Breast reconstruction is a surgical method that restores form to your breast after mastectomy — surgical operation that eliminates your breast to deal with or prevent breast cancer.
The breast reconstruction procedure can begin at the time of your mastectomy (immediate reconstruction), or it can be accomplished later (delayed reconstruction). The breast reconstruction procedure normally requires two or more operations.
Breast reconstruction might not re-create the precise appearance and feel of your natural breast. However, the contour of your new breast may also restore a silhouette comparable to what you had before mastectomy.
Risks of breast reconstruction
Breast reconstruction with a breast implant consists of the chances of complications, including:
Breasts that do not match each other in size or appearance (asymmetry)
Implant rupture or deflation
Poor recuperation of incisions
Increased chance of future breast surgical operation to change or take away the breast implant
Changes in breast sensation
Scar tissue that forms and compresses the implant and breast tissue into a hard, unnatural structure (capsular contracture)
Risks related with anesthesia
How you prepare for breast reconstruction
Before your surgery, observe your doctor's precise guidelines on getting ready for the procedure. This may consist of guidelines on eating and drinking, adjusting current medications, and quitting smoking.
What you can expect from breast reconstruction
Breast reconstruction starts off with placement of a breast implant or tissue expander, either at the time of your mastectomy (immediate reconstruction) or at the time of a later procedure (delayed reconstruction). Breast reconstruction frequently requires a couple of operations, even if you decide on immediate reconstruction.
A breast implant is a spherical or teardrop-shaped silicone shell stuffed with salt water (saline) or silicone gel. Once constrained due to the fact of safety concerns, silicone gel implants are now safe.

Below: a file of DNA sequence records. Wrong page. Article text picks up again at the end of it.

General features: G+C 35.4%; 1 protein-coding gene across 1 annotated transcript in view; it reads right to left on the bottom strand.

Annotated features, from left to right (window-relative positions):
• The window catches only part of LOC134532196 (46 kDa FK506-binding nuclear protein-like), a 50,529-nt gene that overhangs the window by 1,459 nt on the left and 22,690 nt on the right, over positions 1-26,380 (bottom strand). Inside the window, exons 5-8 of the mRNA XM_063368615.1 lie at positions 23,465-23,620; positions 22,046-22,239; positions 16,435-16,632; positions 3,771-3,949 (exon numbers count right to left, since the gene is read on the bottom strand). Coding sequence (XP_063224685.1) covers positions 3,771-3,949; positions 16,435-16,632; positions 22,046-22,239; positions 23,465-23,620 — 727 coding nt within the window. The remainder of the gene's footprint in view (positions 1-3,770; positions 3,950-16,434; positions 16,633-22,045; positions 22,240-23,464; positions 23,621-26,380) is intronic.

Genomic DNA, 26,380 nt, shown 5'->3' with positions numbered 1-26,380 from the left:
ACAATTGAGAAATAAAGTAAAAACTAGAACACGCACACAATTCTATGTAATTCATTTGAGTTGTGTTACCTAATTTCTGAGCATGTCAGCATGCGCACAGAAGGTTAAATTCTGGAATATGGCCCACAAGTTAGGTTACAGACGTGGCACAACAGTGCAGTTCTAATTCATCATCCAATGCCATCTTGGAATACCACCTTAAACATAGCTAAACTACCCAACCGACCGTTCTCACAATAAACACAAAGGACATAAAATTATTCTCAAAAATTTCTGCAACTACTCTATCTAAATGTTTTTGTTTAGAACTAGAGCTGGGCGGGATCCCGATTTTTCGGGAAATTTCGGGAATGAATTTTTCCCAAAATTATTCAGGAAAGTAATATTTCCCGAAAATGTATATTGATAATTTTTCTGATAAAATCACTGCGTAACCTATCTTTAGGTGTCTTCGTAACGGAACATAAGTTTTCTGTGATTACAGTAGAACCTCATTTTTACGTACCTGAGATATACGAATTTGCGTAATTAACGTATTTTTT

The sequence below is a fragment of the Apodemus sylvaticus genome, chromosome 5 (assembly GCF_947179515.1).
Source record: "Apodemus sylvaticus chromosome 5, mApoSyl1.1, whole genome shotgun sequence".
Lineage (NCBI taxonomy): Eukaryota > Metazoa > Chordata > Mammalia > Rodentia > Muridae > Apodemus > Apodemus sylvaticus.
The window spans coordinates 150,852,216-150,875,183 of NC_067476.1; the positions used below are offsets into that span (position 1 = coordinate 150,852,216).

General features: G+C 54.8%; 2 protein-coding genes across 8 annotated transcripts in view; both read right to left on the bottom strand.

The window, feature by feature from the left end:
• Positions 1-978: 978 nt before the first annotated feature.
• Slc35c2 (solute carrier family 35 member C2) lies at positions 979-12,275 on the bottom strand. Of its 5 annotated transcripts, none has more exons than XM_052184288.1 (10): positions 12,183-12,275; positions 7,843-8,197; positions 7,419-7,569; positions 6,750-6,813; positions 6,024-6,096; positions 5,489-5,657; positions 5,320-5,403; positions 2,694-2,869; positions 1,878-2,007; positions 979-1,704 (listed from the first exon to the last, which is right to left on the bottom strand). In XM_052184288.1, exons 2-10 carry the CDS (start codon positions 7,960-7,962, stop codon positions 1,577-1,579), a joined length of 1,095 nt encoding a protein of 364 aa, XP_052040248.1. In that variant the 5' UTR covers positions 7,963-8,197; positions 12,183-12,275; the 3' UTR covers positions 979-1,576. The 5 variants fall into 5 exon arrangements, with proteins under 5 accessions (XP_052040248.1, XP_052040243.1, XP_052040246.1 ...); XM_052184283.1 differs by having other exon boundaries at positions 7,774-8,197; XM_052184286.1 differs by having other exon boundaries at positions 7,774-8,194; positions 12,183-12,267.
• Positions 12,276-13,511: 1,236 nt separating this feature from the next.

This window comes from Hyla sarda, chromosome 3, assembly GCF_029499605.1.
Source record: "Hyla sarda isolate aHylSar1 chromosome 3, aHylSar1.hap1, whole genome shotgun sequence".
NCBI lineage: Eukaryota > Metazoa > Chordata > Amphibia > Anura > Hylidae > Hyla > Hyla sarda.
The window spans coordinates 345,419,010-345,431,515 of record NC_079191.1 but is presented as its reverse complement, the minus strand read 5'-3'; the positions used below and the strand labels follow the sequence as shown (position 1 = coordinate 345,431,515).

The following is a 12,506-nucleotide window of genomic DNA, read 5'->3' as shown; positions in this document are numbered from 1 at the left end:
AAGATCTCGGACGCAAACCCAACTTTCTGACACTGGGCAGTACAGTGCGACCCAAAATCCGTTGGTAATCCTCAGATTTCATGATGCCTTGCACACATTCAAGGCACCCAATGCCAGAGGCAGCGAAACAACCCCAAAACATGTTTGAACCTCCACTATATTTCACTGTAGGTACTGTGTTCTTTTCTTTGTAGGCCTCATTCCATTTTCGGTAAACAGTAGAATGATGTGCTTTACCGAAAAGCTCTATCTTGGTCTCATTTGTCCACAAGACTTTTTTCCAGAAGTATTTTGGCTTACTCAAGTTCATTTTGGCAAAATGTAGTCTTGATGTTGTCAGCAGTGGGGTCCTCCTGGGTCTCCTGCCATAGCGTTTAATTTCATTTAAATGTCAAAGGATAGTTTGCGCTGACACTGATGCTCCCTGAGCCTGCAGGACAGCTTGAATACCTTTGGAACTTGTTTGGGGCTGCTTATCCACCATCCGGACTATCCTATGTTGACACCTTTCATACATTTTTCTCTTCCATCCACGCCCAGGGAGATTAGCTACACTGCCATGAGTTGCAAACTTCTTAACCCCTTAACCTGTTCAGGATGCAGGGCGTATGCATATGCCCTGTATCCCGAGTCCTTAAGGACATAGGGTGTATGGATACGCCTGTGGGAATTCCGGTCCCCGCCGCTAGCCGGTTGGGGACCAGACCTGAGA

A plastic surgeon places the implant either at the back of or in the front of the muscle in your chest (pectoral muscle). Implants that are put in the front of the muscle are held in together with the use of an exceptional tissue referred to as acellular dermal matrix. After a period of time, your body replaces this tissue with collagen.
Tissue expander is a procedure that stretches your remaining chest skin and smooth tissues to make room for the breast implant. Your surgeon puts a balloon like tissue expander underneath or over your pectoral muscle at the time of your mastectomy. Over the subsequent few months, by a small valve underneath your skin, your doctor makes use of a needle to inject saline into the valve, filling the balloon in stages.
This gradual technique allows the skin to stretch over time. You'll go to your doctor each and every week or two to have the saline injected. You can also feel some pain or strain as the implant expands.
After the tissue is effectively expanded, your doctor performs a second surgical operation to remove the tissue expander and exchange it with a permanent implant, which is positioned in the same area as the tissue expander.
Recovery from breast reconstruction
You might feel be worn-out and sore for quite a few weeks after surgery. Your doctor will prescribe medicine to assist manipulate your pain.
Your doctor will let you know of restrictions to your activities, such as staying away from overhead lifting or strenuous activities. Don't be amazed if it appears to take a lengthy time to bounce back from surgical procedure — it may also take as long as a year or two to feel absolutely healed.
Generally, you may follow up with your plastic surgeon on a yearly basis to check your reconstructed breast after the reconstruction is complete. Make an appointment quicker than that, however, if you have any worries about your reconstruction.
Results of breast reconstruction
Keep your expectations practical when watching for the result of your surgery. Breast reconstruction surgical procedure affords many benefits; however it might not make you appear or experience precisely like you did earlier than your mastectomy.
What breast reconstruction can do
Give you a breast contour
Provide increased symmetry to your breasts so that they appear the same under clothing or a bathing suit
Help you keep away from the need for a form (external prosthesis) inside your bra
What breast reconstruction may also do
Improve your self-esteem and body image
somehow takes away the physical reminders of your disease
Require extra surgical treatment to correct reconstructive problems
What breast reconstruction might not do
Make you look precisely the same as before
Give your reconstructed breast the same sensations as your normal breast
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